For several releases we’ve had tempest-lib which is a separate python repo and python package that contains a stable library interface suitable for external consumption. The idea behind the project is to migrate common pieces from tempest into the new repo. However, this migration process and having code which once lived in tempest be somewhere else adds a lot of friction to the process. For example, after a service client migration if we need to update or add a test which requires a client change it requires landing a change in tempest-lib, pushing a tempest-lib release with that change included, landing a global-requirements and upper-constraints bump, and then finally we can use the change in tempest. This has proven to be very expensive process and caused a lot of headaches as we’ve moved more code into tempest-lib.
The proposed change is to copy all the library code that currently exists in the tempest-lib repo and migrate it to tempest/lib in the tempest repo. We then will declare all public interface under that directory as stable interfaces, just like we did in tempest-lib. Any public interface that lands in tempest.lib will be assumed to be a stable interface once it lives in the namespace.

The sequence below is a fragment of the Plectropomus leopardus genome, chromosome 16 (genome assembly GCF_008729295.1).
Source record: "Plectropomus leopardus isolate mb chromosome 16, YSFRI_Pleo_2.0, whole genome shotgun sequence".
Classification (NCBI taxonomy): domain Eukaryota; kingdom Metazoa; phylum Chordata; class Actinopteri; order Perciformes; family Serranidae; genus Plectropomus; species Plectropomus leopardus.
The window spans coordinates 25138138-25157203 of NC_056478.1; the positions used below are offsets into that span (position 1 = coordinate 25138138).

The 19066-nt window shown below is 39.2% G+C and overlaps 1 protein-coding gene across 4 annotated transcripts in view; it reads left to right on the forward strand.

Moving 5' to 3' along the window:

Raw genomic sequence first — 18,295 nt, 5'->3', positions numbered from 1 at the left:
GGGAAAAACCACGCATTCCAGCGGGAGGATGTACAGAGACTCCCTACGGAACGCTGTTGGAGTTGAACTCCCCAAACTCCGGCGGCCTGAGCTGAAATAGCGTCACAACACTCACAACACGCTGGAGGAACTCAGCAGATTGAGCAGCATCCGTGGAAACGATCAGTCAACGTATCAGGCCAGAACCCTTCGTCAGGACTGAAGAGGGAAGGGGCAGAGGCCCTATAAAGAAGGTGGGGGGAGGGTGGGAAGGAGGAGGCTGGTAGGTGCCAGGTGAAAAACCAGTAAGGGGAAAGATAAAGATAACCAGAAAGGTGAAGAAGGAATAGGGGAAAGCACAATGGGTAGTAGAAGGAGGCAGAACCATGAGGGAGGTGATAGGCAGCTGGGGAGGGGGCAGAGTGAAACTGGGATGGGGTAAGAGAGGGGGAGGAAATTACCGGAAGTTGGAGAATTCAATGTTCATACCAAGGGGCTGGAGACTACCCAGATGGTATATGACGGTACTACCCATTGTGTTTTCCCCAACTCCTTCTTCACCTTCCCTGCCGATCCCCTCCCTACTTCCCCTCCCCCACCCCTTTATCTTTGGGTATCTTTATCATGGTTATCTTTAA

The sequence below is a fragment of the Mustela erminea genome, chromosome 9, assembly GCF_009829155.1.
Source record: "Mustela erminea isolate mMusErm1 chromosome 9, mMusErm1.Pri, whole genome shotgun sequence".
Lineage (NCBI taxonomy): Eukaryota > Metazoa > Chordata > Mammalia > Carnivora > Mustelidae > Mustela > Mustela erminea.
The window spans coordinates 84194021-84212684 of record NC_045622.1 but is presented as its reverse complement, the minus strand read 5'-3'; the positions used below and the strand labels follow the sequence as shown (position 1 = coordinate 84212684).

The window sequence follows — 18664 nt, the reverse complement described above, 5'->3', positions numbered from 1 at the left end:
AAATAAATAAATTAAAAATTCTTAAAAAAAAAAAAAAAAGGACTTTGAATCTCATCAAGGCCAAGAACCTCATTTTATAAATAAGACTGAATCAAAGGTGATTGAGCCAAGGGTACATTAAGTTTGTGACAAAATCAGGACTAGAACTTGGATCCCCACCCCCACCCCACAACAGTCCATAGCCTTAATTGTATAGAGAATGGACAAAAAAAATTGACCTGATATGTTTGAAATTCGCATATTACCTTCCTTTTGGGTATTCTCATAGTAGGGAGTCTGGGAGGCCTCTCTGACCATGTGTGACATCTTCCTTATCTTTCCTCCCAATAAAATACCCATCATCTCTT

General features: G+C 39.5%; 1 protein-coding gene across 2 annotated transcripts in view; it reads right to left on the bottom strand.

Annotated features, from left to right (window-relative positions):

The tempest-lib repository will stay around, however, instead of continuing to push migrated pieces into it or maintaining a passthrough layer with semver versioning in the tempest-lib repo we’ll just push a final 1.0.0 release and mark the it as deprecated. We’ll add a python deprecation warning which will be emitted when tempest-lib is used to recommend users directly use tempest.lib. This will mean users will continue to have tempest-lib work the way it does today, but will have to migrate to it’s new home in the tempest repo if they want any bug fixes or features. By doing this we avoid the maintanence overhead with having to add and keep the passthrough layer. It also means we’re less likely to slip up by trying to implement a passthrough layer which could potentially break tempest-lib consumers. There isn’t anything that would break users if they stay on tempest-lib since we will never remove the repo, we just won’t have any active development there. We will never remove the tempest-lib repo or the pypi releases for it. We just likely will never push another release or any patches to it post deprecation and re-integration.